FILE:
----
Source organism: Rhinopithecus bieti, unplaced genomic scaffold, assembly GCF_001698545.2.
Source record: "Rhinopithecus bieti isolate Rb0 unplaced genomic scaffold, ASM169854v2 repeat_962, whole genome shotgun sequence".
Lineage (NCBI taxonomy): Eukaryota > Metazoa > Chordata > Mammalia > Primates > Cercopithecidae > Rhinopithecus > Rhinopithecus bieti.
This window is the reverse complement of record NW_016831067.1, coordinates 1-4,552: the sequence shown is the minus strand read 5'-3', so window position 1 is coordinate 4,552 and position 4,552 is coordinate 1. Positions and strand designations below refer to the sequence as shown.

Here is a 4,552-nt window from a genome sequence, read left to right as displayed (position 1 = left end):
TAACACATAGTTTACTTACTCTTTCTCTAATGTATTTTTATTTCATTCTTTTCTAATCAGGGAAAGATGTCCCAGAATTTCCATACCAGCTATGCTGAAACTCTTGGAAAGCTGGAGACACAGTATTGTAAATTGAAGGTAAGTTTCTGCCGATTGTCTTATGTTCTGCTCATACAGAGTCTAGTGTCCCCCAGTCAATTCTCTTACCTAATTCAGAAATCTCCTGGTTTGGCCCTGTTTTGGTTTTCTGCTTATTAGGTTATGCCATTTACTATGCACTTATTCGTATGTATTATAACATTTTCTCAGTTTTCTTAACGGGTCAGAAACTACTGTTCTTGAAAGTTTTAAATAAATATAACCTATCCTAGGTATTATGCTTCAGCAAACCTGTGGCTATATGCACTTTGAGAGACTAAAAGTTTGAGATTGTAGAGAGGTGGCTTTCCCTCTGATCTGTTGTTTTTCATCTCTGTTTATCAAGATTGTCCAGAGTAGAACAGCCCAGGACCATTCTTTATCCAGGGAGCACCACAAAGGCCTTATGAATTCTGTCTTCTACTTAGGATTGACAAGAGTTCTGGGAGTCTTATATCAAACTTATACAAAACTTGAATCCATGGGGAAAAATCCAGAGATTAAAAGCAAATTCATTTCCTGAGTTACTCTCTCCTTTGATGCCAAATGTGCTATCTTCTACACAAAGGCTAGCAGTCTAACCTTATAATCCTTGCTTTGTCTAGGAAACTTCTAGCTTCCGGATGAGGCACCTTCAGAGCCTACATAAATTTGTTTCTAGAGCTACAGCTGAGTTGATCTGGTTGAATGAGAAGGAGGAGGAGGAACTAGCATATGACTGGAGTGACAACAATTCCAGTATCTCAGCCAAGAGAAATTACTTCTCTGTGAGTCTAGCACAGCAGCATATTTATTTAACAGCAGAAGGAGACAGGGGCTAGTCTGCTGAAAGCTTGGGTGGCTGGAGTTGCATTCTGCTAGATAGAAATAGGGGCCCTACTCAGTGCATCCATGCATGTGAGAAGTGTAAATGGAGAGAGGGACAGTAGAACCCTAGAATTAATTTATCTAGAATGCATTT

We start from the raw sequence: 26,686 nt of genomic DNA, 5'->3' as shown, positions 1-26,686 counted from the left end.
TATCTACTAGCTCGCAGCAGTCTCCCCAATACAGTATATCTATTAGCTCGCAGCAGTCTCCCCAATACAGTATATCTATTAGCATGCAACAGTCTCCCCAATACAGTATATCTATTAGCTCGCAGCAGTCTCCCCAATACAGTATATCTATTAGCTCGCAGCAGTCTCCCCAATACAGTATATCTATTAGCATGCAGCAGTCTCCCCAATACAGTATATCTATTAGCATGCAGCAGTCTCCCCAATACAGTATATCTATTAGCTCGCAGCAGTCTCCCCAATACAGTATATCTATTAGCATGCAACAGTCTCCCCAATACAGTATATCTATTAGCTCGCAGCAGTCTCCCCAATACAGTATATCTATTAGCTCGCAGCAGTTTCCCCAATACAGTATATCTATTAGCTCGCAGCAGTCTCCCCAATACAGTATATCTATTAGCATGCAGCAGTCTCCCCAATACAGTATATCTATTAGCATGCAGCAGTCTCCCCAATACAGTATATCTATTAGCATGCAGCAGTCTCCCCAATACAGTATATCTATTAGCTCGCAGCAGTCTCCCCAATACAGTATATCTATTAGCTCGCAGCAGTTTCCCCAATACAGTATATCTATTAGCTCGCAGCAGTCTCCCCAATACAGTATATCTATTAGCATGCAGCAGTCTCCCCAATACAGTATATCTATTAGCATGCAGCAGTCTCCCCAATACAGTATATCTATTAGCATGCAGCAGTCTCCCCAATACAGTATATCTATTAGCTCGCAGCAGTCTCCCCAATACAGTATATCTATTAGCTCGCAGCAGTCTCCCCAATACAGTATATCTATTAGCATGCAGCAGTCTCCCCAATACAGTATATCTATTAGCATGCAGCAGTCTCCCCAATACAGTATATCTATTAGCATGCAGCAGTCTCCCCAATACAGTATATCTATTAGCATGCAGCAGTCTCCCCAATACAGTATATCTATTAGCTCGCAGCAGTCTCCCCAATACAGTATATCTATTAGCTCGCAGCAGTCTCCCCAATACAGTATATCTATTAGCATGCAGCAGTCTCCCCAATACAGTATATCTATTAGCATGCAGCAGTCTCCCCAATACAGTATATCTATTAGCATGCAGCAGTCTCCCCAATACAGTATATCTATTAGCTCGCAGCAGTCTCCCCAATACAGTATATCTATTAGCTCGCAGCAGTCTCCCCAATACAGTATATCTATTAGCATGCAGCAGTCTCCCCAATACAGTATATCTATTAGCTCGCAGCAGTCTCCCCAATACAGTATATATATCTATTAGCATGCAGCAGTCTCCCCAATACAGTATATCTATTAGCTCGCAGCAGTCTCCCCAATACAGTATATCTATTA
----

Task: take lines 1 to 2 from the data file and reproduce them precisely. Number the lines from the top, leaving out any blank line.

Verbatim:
Source organism: Rhinopithecus bieti, unplaced genomic scaffold, assembly GCF_001698545.2.
Source record: "Rhinopithecus bieti isolate Rb0 unplaced genomic scaffold, ASM169854v2 repeat_962, whole genome shotgun sequence".